In another situation, I was waiting after a conference presentation by a federal grant agency representative to ask a question about an upcoming grant round. In front of me was a colleague who I had met at my sabbatical years before. He was from a large, urban university. I am from a small, rural college. His question to the presenter was, would we have a better chance if we had a rural partner? The answer was yes. We turned to each other and a partnership was developed. We got the grant.
More and more granting agencies are looking for partnerships urban/rural, large universities/small colleges, town/gown Or grants are aimed at Historically Black Colleges and Universities (HBCUs) or Hispanic Serving Institutions who need a partner
In my first example, the HBCU did not have the experience to apply for the grant and I probably would not have gotten it without their partnership. In the second case, the large university clearly had the expertise for the grant, but would not have gotten it without the partnership (they had failed on two earlier rounds). I would never have gotten the grant on my own.
Connecting is mutually helpful.
AGHE is another possible partner. I have successfully partnered with AGHE in a large federal grant. AGHE received needed funds and my application was strengthened by the involvement and endorsement of AGHE.
Get to know your community. Community agencies often need grants but do not have grant writers. Your academic experience and affiliation can help them and their community focus will often strengthen your grant proposal.
These connections are also useful for student placements and research sites. The sites also benefit from student help and the prestige of ongoing research at their facility. Good connections are always mutually beneficial.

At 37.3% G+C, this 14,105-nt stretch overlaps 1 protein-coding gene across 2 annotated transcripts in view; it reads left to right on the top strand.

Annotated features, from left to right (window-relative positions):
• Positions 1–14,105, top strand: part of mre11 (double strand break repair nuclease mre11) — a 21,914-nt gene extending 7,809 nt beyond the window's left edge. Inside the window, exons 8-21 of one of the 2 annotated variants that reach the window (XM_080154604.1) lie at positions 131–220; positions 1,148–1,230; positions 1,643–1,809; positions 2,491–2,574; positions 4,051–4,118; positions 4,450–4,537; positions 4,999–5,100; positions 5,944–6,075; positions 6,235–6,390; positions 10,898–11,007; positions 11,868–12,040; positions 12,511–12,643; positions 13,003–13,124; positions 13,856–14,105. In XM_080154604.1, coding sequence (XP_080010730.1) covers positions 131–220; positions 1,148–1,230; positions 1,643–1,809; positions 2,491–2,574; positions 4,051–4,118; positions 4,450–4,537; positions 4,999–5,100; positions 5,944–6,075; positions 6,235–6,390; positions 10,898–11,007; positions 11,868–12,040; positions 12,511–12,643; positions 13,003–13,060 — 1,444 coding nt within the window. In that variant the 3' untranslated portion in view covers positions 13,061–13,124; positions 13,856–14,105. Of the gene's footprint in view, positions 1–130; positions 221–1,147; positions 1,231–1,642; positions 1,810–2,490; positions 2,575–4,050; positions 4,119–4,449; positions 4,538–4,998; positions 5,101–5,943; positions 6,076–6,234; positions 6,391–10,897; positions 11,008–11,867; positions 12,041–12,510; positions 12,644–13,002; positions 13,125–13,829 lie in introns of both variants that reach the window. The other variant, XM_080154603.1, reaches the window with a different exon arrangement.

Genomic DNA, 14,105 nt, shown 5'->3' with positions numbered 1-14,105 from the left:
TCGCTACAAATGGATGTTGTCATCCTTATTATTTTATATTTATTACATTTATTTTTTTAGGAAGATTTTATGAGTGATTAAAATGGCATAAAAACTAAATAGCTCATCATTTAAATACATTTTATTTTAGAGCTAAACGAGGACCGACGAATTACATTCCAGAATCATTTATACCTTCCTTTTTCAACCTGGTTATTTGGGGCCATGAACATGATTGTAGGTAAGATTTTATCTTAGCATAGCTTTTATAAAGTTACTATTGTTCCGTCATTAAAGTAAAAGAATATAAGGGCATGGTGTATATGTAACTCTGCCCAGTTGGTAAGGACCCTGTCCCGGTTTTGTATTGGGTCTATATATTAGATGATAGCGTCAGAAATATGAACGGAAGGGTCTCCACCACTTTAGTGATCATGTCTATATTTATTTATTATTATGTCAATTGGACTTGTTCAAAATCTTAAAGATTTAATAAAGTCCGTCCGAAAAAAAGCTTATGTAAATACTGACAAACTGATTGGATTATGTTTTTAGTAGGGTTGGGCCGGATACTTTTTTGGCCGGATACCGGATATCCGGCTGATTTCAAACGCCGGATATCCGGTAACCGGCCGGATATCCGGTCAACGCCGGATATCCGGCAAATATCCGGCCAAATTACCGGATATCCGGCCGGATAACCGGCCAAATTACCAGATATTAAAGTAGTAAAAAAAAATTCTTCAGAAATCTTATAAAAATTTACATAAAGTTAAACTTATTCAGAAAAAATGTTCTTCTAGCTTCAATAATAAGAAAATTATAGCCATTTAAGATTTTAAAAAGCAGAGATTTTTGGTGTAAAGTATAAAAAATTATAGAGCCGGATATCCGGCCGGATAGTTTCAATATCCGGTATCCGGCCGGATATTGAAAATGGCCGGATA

Students and junior faculty-do not cut ties to your graduate (or undergraduate) colleagues (students and faculty). A junior faculty member in my school just had a journal article published because she maintained those contacts. She was invited to submit a paper that her former teachers knew she was working on and that fit the theme of a planned journal volume.
I have found that the best place to connect is through Gerontology Organizations. You might think that the larger the better. This has not been my experience.
State meetings are excellent places to meet colleagues. Since they are smaller, you have the opportunity to talk with people. Being in the same state can make collaborative research or grant programs easier to do.
AGHE is known for the openness and friendliness of the meetings. AGHE meetings are excellent for students and junior faculty to make connections. It is a very good idea to join these organizations as a student and attend the annual meetings. There is generally a reduced student fee offered.
Become active-volunteer to serve on a committee or task force Many of my closest colleagues I have met in this manner. But do not over-extend. Do not promise if you cannot fulfill.